The beds are worth a blog of their own. We slept like babies, on a mattress which Goldilocks would have trouble stirring from, and we woke to views that took us straight into the garden and beyond to Belfast Lough.
The bathroom is almost as large as the bedroom, covered in marble from floor to ceiling. There’s a bath and decent power shower along with Jack and Jill sinks so there was no fighting for mirrors. Slippers and bathrobes were on hand as well as ESPA toiletries and the Hastings signature rubber duck. There’s complimentary wi-fi, tea and coffee on hand and a turndown service.
Fine dining is on offer in The Mitre Restaurant with Paul McKnight at the helm who’s an experienced pair of hands. While Northern Ireland is celebrating a year of food; the hotel group have been championing ‘local’ for years, and they’re right behind the initiative. Local produce from local suppliers is key to everything they do here. Executive Chef, Brian Donaldson keeps up-to-date with food trends and takes inspiration from social media and the plates are a testament to this. Their kitchen offers some inspired food and inventive flavours to rival any Michelin starred restaurant. Expect plenty of seafood and top-notch meat all paired with a decent wine list.
It’s also here in The Mitre where the Hotel serves its not-to-be-missed breakfast. Small artisan producers are brought together on the Culloden’s menu, all with one thing in common, high-quality products whether that’s from the natural yoghurt to the sharp apple juice.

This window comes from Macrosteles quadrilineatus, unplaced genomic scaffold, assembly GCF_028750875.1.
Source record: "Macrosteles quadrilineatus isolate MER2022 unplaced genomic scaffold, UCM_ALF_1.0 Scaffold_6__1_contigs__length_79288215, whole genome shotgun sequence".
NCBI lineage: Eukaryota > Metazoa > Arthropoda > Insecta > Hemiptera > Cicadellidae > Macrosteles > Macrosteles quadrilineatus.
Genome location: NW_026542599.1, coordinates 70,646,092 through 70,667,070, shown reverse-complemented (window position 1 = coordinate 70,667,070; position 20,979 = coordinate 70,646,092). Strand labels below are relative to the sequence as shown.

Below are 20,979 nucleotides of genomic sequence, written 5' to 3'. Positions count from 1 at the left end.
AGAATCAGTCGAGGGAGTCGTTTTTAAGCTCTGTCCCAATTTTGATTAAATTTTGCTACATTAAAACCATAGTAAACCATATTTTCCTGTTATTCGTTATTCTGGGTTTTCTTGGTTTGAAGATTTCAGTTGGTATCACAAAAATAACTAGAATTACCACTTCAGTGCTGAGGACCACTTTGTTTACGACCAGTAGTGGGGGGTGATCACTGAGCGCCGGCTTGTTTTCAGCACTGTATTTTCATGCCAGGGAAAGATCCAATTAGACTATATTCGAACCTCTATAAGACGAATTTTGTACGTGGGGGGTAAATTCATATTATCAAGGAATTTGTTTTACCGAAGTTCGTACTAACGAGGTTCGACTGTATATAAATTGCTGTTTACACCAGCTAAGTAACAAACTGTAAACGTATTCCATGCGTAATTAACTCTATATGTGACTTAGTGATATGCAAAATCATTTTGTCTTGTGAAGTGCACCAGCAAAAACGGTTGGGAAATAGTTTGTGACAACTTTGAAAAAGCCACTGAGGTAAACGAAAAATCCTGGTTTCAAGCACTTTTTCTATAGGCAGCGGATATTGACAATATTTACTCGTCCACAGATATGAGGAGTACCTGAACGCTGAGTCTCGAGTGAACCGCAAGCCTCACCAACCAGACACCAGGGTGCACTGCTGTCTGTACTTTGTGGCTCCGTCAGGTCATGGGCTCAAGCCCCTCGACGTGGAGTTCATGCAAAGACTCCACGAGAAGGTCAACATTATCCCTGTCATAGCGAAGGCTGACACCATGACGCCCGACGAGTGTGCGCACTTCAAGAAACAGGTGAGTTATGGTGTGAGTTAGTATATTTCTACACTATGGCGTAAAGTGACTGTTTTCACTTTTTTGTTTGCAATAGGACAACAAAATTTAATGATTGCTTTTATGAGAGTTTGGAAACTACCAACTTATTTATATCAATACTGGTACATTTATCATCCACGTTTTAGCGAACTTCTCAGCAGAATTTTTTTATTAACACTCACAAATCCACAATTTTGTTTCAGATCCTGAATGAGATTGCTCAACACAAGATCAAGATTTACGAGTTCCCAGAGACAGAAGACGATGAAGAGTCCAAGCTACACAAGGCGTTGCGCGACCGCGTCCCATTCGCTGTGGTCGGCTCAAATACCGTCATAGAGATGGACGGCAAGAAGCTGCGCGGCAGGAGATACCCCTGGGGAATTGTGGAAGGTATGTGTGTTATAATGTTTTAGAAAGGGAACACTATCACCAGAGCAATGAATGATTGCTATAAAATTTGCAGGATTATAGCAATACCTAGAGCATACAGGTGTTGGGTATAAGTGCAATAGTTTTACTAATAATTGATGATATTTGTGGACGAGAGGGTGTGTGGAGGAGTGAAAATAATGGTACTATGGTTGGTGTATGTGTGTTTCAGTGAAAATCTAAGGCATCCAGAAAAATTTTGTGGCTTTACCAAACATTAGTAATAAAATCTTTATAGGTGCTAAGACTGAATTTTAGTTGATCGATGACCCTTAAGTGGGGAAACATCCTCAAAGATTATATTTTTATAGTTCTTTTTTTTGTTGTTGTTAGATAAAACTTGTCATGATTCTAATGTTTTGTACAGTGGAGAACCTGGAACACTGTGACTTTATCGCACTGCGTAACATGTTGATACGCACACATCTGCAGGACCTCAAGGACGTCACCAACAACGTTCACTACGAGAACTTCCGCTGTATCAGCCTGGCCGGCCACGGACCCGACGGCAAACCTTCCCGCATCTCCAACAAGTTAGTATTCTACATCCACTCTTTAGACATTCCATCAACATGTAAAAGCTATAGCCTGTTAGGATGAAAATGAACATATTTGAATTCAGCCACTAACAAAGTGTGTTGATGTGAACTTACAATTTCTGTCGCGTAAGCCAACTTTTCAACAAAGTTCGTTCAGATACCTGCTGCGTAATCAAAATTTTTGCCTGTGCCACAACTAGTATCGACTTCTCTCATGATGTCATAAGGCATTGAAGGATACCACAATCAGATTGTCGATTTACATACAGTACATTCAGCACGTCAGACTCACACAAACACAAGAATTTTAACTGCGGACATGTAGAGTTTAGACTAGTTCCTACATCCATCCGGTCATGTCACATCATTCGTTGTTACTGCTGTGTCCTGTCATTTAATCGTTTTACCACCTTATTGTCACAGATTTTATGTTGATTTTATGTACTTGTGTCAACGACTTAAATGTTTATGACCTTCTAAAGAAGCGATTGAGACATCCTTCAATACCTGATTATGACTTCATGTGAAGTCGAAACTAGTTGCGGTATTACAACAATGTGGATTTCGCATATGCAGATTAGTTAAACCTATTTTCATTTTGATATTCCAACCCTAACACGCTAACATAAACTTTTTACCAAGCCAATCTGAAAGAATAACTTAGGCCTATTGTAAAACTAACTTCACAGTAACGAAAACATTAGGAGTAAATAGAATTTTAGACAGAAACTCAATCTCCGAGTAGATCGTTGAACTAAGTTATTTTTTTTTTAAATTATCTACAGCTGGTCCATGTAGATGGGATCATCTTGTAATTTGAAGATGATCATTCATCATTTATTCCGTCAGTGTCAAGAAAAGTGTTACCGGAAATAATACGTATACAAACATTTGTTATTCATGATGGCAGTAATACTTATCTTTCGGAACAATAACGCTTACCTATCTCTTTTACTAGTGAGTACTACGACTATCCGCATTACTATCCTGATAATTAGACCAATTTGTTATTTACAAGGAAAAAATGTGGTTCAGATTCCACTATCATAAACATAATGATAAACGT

A bowl of pin oatmeal, served with cream and a generous tot of Bushmills Irish Whiskey, is an absolute must and will set you up for the day if you don’t fancy the full Irish.
J B Crozier, the Bishop of Down, Connor and Dronmore built a private Chapel during his time at Culloden. It’s now a bright, airy bar, named in his honour. The gin selection is one of the best I’ve seen for a while. There’s great support for Irish gin brands as you’d expect, including Jawbox and Shortcross, and a couple of decent names closer to home.
Wander around the gardens and be sure to sample some of the herbs the Chefs are growing.
A short stroll away, there’s the Cultra Inn a restaurant and bar serving a more relaxed menu, the emphasis again on fresh and local.
Afternoon tea is something of a ritual here, and you’ll be taking it in the Drawing Room. Be sure to skip breakfast; this is a marathon, not a sprint.
We hired a car and found it pretty simple to get around. We drove to Giant’s Causeway,
skipped around The Old Bushmill’s Distillery and went to Bangor for a stroll.
We didn’t make it to Belfast to explore the Titanic Museum, the Botanic Gardens, the Waterfront or the historic St George’s Market. Next door to the Hotel is Cultra Railway Station with direct links into Belfast and beyond.
Culloden Estate and Spa, 142 Bangor Road, Holywood.